I sell the roubaix for about $1600 or so, buy a sl3 roubaix expert (which I can get for 3150 brand new for 2012 model at lbs with full ultegra), pay about 1550 out of pocket and then buy a little lower allez apex (still the e5 alum frame and os bb and the apex are lighter than shimano 105 group) for about $1150 at lbs. total out of pocket would be $2700.
What two bikes would you rather end up with?
I look at it this way. On a 1-10 scale the roubaix I have now upgraded would be IMHO a 7 while the allez would be a 6. The 2nd option would put me in a better roubaix, lighter and stiffer than even upgrading my current roubaix and therefore be a 8 on a 1-10 scale but the lesser allez would be a 5. Thoughts?
Please do not just say I am crazy or that I'm an idiot or just ride what I have now. Yes I know I have a nice bike but I want a second bike.
Loads of good aluminium bikes everywhere on the net for little money. Good chance you'll end up with a better bike anyways.
Take the highest amount of money left and upgrade the Roubaix as much as possible. Enjoy.
(although I suspect you only have one LBS option since you just talked about the Specialized bikes...)
If I were you I'd sell the Roubaix, get the Allez, and put a ton of money into it but that's just because I'm a big fan of these new Allezs.
rbrtwyn wrote:I vote for the second option.
As to having two bikes, of all the cycling websites in the world, the readers at this one will not say you are crazy for having more than one bike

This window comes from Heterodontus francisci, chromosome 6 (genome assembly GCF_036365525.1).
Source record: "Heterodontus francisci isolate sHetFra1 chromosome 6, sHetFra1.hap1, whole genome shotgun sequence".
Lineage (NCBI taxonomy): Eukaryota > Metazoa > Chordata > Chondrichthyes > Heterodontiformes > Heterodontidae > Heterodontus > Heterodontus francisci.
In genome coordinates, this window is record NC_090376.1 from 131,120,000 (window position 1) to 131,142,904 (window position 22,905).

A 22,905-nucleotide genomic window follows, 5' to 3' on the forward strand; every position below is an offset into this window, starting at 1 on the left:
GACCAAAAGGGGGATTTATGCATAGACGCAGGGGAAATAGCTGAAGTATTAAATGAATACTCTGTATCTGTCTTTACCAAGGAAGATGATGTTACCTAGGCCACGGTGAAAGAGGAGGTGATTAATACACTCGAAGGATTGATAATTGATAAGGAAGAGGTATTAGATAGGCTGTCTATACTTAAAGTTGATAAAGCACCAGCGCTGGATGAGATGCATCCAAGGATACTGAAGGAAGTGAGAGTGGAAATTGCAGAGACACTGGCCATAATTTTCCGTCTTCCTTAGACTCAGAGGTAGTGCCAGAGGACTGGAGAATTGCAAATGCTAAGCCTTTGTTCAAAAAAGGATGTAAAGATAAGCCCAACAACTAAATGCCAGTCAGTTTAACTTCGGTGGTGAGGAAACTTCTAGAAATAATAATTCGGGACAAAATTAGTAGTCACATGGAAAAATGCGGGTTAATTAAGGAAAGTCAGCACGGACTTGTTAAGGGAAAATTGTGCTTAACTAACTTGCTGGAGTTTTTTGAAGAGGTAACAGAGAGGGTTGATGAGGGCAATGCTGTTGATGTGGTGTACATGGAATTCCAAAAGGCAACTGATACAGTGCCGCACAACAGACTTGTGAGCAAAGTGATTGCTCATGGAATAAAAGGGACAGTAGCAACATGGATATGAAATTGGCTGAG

OK I know I don't practice what I preach with 2 road bikes, and 3 sets of wheels, but part of that is because I went from Shimano to Campagnolo and my (2004) DA7800 LOOK 461 is not actually worth enough to sell without making me feel sick, it is such a nice bike I would rather use it for bad weather than give it away
But if you're just "itching to spend some money" then I'd probably suggest an awesome carbon wheelset. You'd probably be happier with that than having an additional lesser bike.
Just my 2 cents.
notsoswift wrote:1 bike 2 wheel sets
Meh, it really should be 5 bikes, 15 wheelsets, and then just go from there.
What's really nice about having two bikes is that you get to work on them when you feel like it. Break one, grab the other, fix it when it hails outside.
Eventually, you want a top level gearing system (Dura Ace or the SRAM or Campagnolo equivalents), some really good wheels, and high-end carbon (i.e., light weight) bars, stem, seatpost, etc.
I mean, why get two entry levels when you can pick up something nice, durable, and relatively light like this?
http://weightweenies.starbike.com/phpBB ... 928#126928
After that, buy a set of WW carbon wheels.
Then buy a second bike in no rush (or keep your current bike as a second bike).
Two bikes makes a lot of sense ... you can work on one while the other remains road worthy, and ensure you're always riding something that is in top condition. It's the little things that take time (yours or the LBSs) like bearing maintenance that you want to ensure are done, but don't want to keep you off the road ever.
Two bikes makes that possible.
Above two it's more just into "nice to haves".
But every serious road man should have two road bikes.
Stiff, Light, Aero - Pick Three!!
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